Maize is unique since it is both monoecious and diclinous (separate male and female flowers on the same plant). We investigated the proteome and phosphoproteome of maize pollen containing modified proteins and here we provide a comprehensive pollen proteome and phosphoproteome which contain 100,990 peptides from 6750 proteins and 5292 phosphorylated sites corresponding to 2257 maize phosphoproteins, respectively. Interestingly, among the total 27 overrepresented phosphosite motifs we identified here, 11 were novel motifs, which suggested different modification mechanisms in plants compared to those of animals. Enrichment analysis of pollen phosphoproteins showed that pathways including DNA synthesis/chromatin structure, regulation of RNA transcription, protein modification, cell organization, signal transduction, cell cycle, vesicle transport, transport of ions and metabolisms, which were involved in pollen development, the following germination and pollen tube growth, were regulated by phosphorylation. In this study, we also found 430 kinases and 105 phosphatases in the maize pollen phosphoproteome, among which calcium dependent protein kinases (CDPKs), leucine rich repeat kinase, SNF1 related protein kinases and MAPK family proteins were heavily enriched and further analyzed. From our research, we also uncovered hundreds of male sterility-associated proteins and phosphoproteins that might influence maize productivity and serve as targets for hybrid maize seed production. At last, a putative complex signaling pathway involving CDPKs, MAPKs, ubiquitin ligases and multiple fertility proteins was constructed. Overall, our data provides new insight for further investigation of protein phosphorylation status in mature maize pollen and construction of maize male sterile mutants in the future.

  6. The work is never ending: uncovering teamwork sustainability using realistic evaluation.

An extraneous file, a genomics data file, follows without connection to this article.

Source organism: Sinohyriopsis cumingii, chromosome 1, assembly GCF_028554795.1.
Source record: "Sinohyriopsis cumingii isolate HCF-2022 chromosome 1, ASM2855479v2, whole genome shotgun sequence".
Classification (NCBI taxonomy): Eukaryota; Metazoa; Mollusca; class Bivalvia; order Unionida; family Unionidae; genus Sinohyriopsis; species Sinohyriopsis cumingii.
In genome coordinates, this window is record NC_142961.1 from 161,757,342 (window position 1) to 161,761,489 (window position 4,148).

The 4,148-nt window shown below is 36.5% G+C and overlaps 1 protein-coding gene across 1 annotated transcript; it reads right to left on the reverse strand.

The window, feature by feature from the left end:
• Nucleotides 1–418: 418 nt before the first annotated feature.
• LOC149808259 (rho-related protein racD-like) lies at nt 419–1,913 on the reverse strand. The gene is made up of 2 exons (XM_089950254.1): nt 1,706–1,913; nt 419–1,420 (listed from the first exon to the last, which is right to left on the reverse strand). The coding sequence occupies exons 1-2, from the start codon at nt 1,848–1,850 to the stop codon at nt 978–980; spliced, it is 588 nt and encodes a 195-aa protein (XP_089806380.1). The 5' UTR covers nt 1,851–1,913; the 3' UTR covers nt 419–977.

Science.gov (United States)

    Frykman, Mandus; von Thiele Schwarz, Ulrica; Muntlin Athlin, Åsa; Hasson, Henna; Mazzocato, Pamela

    2017-03-20

    Purpose The purpose of this paper is to uncover the mechanisms influencing the sustainability of behavior changes following the implementation of teamwork. Design/methodology/approach Realistic evaluation was combined with a framework (DCOM®) based on applied behavior analysis to study the sustainability of behavior changes two and a half years after the initial implementation of teamwork at an emergency department. The DCOM® framework was used to categorize the mechanisms of behavior change interventions (BCIs) into the four categories of direction, competence, opportunity, and motivation. Non-participant observation and interview data were used. Findings The teamwork behaviors were not sustained. A substantial fallback in managerial activities in combination with a complex context contributed to reduced direction, opportunity, and motivation. Reduced direction made staff members unclear about how and why they should work in teams. Deterioration of opportunity was evident from the lack of problem-solving resources resulting in accumulated barriers to teamwork. Motivation in terms of management support and feedback was reduced. Practical implications The implementation of complex organizational changes in complex healthcare contexts requires continuous adaption and managerial activities well beyond the initial implementation period. Originality/value By integrating the DCOM® framework with realistic evaluation, this study responds to the call for theoretically based research on behavioral mechanisms that can explain how BCIs interact with context and how this interaction influences sustainability.